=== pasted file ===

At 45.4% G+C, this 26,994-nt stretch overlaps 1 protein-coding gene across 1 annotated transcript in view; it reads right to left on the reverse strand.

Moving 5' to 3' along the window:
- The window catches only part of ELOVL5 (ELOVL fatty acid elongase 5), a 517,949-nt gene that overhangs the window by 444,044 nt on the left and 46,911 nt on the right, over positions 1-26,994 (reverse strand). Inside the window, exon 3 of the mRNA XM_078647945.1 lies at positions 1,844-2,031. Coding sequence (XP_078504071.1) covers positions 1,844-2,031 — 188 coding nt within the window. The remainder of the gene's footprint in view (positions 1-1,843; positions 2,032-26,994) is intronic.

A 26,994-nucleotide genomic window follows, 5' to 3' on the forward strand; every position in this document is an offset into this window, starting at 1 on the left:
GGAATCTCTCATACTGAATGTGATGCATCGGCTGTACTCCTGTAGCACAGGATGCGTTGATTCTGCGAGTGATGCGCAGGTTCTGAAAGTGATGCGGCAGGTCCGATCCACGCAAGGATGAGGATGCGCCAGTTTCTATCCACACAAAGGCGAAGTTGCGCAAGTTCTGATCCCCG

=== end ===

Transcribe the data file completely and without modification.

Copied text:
At 45.4% G+C, this 26,994-nt stretch overlaps 1 protein-coding gene across 1 annotated transcript in view; it reads right to left on the reverse strand.

Moving 5' to 3' along the window:
- The window catches only part of ELOVL5 (ELOVL fatty acid elongase 5), a 517,949-nt gene that overhangs the window by 444,044 nt on the left and 46,911 nt on the right, over positions 1-26,994 (reverse strand). Inside the window, exon 3 of the mRNA XM_078647945.1 lies at positions 1,844-2,031. Coding sequence (XP_078504071.1) covers positions 1,844-2,031 — 188 coding nt within the window. The remainder of the gene's footprint in view (positions 1-1,843; positions 2,032-26,994) is intronic.

A 26,994-nucleotide genomic window follows, 5' to 3' on the forward strand; every position in this document is an offset into this window, starting at 1 on the left:
GGAATCTCTCATACTGAATGTGATGCATCGGCTGTACTCCTGTAGCACAGGATGCGTTGATTCTGCGAGTGATGCGCAGGTTCTGAAAGTGATGCGGCAGGTCCGATCCACGCAAGGATGAGGATGCGCCAGTTTCTATCCACACAAAGGCGAAGTTGCGCAAGTTCTGATCCCCG